On the basis of early transitivity judgments

Halford G.S. and Kelly M.E. (1984) On the basis of early transitivity judgments. Journal of Experimental Child Psychology, 38 1: 42-63. doi:10.1016/0022-0965(84)90018-3

Author Halford G.S.
Kelly M.E.
Title On the basis of early transitivity judgments
Journal name Journal of Experimental Child Psychology   Check publisher's open access policy
ISSN 0022-0965
Publication date 1984-01-01
Sub-type Article (original research)
DOI 10.1016/0022-0965(84)90018-3
Volume 38
Issue 1
Start page 42
End page 63
Total pages 22
Language eng
Subject 3204 Developmental and Educational Psychology
3205 Experimental and Cognitive Psychology
Abstract This research had two aims. The first was to test three explanations of performance on N-term series tasks by young children: the labeling model of B.DeBoysson-Bardies and K. O'Regan (1973), Nature (London), 246, 531-534, the sequential-contiguity model of L. Breslow (1981, Psychological Bulletin, 89, 325-351), and the ordered array or image model of C. A. Riley and T. Trabasso (1974, Journal of Experimental Child Psychology, 17, 187-202). In the first experiment, 5-year-old children were taught additional premises which would interfere with labeling and sequential-contiguity processes, but not with forming an ordered array. Reasoning performance was essentially comparable to previous results with the paradigm, thus supporting the ordered array model. The second aim was to reexamine children's ability to learn sets of premises which can be assembled into an ordered array, since there was reason to believe that previous studies had created false positives. In the second experiment, 3- to 7-year-old children were taught either overlapping (a > b, b > c, ...) or nonoverlapping (a > b, c > d, ...) premises. Overlapping premises can be integrated into an ordered array (a, b, c, d, e), but nonoverlapping premises cannot. However, the overlapping condition proved more difficult, and the success rate for preschoolers (3 1 2- to 4 1 2-year-olds) was of zero order. This raises doubts about their ability to learn a set of premises of the kind required for transitive inference. These doubts were strengthened by the third experiment which showed that when premises were not presented in serial order, preschool (3 1 2- to 4 1 2-year-old) children could not learn the premises of an N-term series task.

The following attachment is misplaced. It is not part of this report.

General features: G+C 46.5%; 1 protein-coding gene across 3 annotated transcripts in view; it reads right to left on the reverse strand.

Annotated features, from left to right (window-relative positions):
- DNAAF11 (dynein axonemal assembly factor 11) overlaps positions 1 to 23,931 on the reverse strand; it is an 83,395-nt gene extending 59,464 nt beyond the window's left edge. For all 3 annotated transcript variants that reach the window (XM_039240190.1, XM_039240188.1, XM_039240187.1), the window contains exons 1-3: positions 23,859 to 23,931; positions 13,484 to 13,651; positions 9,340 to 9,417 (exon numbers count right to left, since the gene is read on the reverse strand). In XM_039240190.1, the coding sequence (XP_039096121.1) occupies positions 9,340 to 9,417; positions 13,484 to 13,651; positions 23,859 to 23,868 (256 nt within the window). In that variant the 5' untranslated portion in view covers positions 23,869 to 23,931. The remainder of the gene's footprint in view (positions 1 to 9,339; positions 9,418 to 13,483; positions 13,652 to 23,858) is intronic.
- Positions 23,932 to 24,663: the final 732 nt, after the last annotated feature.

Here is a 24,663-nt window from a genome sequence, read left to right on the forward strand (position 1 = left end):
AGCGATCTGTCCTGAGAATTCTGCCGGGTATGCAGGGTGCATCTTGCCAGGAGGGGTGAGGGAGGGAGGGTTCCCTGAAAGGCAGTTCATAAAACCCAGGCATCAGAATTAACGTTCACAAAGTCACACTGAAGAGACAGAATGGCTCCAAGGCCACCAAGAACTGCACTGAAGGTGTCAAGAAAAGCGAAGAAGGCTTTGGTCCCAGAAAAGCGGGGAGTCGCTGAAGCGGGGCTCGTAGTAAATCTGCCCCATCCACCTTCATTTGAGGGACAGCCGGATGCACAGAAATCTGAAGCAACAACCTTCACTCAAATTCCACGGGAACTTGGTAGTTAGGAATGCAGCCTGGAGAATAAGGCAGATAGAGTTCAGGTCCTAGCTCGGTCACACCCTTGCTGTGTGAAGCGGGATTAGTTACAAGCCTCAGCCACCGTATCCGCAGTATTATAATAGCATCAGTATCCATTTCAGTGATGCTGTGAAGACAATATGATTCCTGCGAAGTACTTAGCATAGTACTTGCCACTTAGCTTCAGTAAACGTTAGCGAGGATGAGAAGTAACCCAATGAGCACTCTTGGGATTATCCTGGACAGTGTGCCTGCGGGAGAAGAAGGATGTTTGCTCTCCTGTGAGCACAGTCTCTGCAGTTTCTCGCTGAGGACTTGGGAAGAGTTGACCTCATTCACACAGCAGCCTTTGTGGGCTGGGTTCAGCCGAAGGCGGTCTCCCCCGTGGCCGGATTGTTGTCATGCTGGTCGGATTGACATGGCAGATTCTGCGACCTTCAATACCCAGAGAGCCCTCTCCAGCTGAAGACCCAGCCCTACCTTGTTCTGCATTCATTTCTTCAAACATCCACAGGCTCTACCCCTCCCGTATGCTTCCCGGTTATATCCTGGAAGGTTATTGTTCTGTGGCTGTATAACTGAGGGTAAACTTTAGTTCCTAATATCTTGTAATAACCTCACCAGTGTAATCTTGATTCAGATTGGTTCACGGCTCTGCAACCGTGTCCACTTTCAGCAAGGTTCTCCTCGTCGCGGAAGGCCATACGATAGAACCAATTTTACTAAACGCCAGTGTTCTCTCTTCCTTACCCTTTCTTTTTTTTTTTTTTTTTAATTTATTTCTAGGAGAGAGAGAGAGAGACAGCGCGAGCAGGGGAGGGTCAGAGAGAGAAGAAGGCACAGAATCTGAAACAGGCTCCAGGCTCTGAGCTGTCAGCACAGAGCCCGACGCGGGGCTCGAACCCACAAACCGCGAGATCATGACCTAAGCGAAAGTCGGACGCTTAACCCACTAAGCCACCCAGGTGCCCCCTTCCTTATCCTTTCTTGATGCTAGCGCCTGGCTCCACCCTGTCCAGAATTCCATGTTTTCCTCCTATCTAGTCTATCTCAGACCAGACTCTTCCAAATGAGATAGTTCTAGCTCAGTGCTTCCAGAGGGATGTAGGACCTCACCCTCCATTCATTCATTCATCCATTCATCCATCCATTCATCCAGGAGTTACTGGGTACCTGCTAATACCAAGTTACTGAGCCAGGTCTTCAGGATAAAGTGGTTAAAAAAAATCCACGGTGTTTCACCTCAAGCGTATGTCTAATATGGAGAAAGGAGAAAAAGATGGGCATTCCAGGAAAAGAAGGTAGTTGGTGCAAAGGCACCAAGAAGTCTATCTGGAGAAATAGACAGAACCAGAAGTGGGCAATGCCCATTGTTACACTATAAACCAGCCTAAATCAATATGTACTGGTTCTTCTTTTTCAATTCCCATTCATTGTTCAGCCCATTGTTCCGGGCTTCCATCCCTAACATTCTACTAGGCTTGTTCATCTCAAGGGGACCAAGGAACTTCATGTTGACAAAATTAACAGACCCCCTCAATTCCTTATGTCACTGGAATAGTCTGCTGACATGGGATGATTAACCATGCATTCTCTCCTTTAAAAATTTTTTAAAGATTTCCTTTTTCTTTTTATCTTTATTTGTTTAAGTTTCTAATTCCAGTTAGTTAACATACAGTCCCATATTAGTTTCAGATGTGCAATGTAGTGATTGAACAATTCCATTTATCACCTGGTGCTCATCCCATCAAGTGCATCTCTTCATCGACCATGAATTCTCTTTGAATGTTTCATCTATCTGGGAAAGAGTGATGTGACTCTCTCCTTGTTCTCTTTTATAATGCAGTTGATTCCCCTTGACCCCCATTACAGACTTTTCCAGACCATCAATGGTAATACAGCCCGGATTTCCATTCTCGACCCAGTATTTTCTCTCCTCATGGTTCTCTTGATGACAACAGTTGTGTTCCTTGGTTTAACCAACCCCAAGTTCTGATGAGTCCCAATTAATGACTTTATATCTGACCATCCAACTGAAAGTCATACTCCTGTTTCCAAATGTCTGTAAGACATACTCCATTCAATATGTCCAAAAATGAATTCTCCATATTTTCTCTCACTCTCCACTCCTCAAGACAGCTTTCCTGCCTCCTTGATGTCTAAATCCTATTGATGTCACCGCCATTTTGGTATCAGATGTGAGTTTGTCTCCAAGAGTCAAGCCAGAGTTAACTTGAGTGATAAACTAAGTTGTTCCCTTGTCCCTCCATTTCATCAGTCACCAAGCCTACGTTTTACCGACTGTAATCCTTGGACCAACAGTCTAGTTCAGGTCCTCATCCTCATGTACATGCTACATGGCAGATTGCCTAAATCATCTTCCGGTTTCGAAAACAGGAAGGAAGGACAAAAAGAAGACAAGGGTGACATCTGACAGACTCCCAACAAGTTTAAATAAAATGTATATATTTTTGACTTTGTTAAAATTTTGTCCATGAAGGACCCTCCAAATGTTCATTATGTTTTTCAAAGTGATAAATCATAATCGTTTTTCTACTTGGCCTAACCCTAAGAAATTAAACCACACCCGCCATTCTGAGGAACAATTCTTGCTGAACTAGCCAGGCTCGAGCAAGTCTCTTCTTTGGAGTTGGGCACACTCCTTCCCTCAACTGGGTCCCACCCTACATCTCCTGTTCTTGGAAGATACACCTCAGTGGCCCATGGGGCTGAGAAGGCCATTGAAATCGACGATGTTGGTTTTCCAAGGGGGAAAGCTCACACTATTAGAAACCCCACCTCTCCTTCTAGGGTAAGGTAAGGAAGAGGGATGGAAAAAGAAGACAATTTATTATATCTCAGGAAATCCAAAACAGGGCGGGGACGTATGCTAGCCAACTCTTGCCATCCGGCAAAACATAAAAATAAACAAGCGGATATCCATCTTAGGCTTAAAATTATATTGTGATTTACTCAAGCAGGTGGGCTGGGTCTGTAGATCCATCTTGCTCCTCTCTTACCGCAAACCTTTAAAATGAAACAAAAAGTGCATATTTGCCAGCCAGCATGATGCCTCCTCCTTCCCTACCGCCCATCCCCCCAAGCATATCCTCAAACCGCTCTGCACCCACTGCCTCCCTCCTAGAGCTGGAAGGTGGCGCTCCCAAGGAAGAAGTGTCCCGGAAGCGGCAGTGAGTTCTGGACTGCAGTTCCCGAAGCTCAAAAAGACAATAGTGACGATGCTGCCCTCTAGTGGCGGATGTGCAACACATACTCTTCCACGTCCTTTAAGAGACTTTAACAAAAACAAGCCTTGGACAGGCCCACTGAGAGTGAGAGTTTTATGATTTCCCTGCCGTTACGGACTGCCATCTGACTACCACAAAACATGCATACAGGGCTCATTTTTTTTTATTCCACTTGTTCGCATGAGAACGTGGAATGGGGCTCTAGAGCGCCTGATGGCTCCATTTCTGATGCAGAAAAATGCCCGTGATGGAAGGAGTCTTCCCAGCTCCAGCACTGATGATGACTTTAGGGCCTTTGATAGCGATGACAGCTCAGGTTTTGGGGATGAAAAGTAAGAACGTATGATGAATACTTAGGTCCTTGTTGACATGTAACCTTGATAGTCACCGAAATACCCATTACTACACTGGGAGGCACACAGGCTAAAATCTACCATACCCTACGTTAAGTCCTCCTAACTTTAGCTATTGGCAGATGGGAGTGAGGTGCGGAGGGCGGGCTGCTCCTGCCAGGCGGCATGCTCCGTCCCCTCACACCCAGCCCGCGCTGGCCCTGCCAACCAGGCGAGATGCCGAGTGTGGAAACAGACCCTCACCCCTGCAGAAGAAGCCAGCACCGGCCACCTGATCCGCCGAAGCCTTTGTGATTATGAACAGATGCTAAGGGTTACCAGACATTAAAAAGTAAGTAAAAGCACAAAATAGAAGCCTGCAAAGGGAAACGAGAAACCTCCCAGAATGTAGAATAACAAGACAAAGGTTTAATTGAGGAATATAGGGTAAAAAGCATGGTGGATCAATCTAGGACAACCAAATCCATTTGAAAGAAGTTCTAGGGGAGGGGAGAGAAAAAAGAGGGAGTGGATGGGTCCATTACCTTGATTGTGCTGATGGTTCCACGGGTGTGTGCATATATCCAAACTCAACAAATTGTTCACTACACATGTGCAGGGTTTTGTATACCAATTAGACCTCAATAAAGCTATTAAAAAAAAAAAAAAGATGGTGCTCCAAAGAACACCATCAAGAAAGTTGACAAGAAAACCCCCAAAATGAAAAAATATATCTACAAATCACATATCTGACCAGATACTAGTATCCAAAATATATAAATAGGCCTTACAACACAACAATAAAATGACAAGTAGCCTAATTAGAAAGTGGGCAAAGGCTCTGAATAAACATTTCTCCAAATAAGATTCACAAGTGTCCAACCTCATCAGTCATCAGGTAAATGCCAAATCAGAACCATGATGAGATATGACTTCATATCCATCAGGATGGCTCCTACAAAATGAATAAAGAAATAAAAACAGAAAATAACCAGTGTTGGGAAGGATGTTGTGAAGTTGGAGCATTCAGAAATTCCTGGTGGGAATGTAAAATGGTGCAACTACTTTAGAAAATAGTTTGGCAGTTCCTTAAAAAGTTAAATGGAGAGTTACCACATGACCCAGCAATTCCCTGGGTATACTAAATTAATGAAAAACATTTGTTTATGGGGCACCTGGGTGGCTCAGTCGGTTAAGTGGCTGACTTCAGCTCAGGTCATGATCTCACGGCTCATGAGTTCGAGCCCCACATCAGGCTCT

Q-Index Code C1
Q-Index Status Provisional Code
Institutional Status Unknown

Document type: Journal Article
Sub-type: Article (original research)
Collection: Scopus Import
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